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Warning: Pay Special Attention to California's November Ballot Measures
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By Dan Walters, CalMatters Commentary
Published 4 weeks ago on
May 30, 2024

California's November election will be shaped by the intrigue surrounding a multitude of statewide ballot measures, causing ideological clashes and financial impacts. (CalMatters/Lauren Justice)

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California politics being what they are – deeply blue domination by Democrats – means that many of the races on the November ballot are already decided.

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Dan Walters

CalMatters

Opinion

The outcome of Democratic President Joe Biden’s replay battle with Republican predecessor Donald Trump – assuming that both are nominated – is very much in doubt nationally. However, Biden can count on winning California’s 54 electoral votes, probably by a landslide.

Rep. Adam Schiff will be elected to the U.S. Senate over token Republican rival Steve Garvey. Democrats will continue to enjoy supermajority control of the state Legislature.

While Democrats will capture the vast majority of the California’s 52 congressional seats, there are about a half-dozen in play, enough to potentially determine which party controls the House of Representatives.

The Real Battle: Statewide Ballot Measures

The real action this fall will be the fate of as many as 15 statewide ballot measures: four placed on the ballot by the Legislature’s majority Democrats, one referendum seeking to overturn a new law regulating the placement of oil wells, and potentially 10 initiatives.

Taken as a whole, the ballot measures represent fundamental ideological and cultural clashes – particularly those sponsored by business and aimed at blunting the left-leaning policies of dominant Democrats and their allies. If passed, they would have massive financial impacts.

The scale of the conflicts is most evident in an initiative, sponsored by the Business Roundtable and anti-tax groups, that would make state and local tax increases markedly more difficult to enact.

It hits Democrats and their allied public employee unions where they live and they have mounted a two-pronged effort to block passage: a lawsuit, now pending in the state Supreme Court, to strike the measure from the ballot, and a competing proposition that would impose a higher and potentially prohibitive vote threshold on the tax measure.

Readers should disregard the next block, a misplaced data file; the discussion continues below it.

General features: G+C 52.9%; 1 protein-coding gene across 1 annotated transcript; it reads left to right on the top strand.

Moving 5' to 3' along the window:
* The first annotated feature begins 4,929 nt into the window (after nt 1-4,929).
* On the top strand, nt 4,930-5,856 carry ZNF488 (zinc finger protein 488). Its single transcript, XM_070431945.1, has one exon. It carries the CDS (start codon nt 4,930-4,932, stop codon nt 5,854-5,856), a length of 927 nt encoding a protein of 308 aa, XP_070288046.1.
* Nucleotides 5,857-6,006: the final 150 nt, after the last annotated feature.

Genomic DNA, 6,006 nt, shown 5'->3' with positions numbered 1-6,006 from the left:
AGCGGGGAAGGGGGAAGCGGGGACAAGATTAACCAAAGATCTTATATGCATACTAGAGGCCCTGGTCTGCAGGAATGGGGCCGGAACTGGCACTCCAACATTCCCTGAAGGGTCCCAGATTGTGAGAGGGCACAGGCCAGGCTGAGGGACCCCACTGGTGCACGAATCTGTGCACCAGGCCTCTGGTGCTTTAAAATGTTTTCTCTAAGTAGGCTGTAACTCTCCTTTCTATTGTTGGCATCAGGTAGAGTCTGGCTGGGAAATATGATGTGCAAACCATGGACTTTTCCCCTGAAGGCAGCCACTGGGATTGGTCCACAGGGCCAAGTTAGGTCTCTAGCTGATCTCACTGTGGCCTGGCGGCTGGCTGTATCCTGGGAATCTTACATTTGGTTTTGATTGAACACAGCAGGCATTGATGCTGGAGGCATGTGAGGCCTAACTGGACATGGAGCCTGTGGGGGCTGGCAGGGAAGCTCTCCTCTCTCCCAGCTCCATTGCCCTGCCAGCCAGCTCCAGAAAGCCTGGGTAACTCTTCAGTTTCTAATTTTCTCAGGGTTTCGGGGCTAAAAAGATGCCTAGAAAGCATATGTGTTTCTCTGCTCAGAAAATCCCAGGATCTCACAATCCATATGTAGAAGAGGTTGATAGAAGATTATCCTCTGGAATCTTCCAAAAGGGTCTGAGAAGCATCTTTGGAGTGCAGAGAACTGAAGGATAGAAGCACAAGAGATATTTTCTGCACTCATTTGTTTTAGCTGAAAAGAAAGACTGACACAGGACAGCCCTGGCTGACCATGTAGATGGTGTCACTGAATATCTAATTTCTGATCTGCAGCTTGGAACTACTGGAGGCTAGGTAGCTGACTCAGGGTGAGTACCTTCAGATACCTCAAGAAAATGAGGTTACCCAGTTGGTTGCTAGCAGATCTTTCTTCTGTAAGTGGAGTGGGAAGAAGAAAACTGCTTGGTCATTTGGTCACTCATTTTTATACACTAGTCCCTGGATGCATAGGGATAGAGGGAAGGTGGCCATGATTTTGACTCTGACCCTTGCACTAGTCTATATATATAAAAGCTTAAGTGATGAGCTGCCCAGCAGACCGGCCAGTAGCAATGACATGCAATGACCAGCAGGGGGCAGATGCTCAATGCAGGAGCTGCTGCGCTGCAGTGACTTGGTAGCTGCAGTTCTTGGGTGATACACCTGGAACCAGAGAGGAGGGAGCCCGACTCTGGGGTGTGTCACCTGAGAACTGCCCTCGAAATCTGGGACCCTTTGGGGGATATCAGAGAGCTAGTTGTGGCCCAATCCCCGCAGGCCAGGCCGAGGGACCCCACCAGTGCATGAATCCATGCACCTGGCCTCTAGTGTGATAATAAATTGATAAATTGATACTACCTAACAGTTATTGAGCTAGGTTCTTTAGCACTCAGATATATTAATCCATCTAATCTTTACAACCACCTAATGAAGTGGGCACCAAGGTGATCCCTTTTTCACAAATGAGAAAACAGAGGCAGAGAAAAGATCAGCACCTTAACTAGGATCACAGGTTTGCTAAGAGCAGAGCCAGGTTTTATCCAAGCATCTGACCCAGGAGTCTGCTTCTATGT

June 27 is the deadline for finalizing which measures will appear on the ballot, so both sides of the tax battle are awaiting the court’s decision.

However, they aren’t the only ones because advocates and foes for four other initiatives still await confirmation that they have enough signatures to qualify. The quartet includes an initiative that would modify Proposition 47, a 2014 ballot measure that reduced penalties for many crimes.

Prop. 47 symbolizes the last decade’s strenuous efforts – through both ballot measures and legislation – to undo the tough-on-crime sentencing laws that were enacted in the 1980s and 1990s, most famously the Three Strikes law.

The laws pushed California’s prison population well past 160,000, an eightfold increase from 1980, resulting in federal court decrees to reduce overcrowding. Since then, the number of felons behind bars has dropped by nearly half, but spikes in crime in recent years have sparked a backlash, encapsulated in the pending ballot measure, which probably will qualify for the ballot.

Gov. Gavin Newsom and legislative leaders are trying to persuade its sponsors to drop the measure by crafting a narrow set of sentencing changes that would leave Prop. 47 intact. As the June 27 deadline nears, whether that effort succeeds is uncertain.

High-Profile Measures and the Financial Stakes

Other high-profile measures either qualified or likely to qualify include a business-sponsored initiative that would repeal the Private Attorneys General Act, a two-decade-old union-sponsored law that makes class action lawsuits against employers relatively easy to file. Others include a third effort to make it easier for local governments to enact rent control, a boost in income taxes on high-income Californians to finance pandemic prevention, and an increase in the state’s minimum wage.

Given the immense financial stakes in these ballot measures, voters will be subjected to hundreds of millions of dollars in radio, television and internet ads. In fact, the propaganda barrage is already underway.

About the Author

Dan Walters has been a journalist for nearly 60 years, spending all but a few of those years working for California newspapers. He began his professional career in 1960, at age 16, at the Humboldt Times. CalMatters is a public interest journalism venture committed to explaining how California’s state Capitol works and why it matters. For more columns by Dan Walters, go to calmatters.org/commentary.

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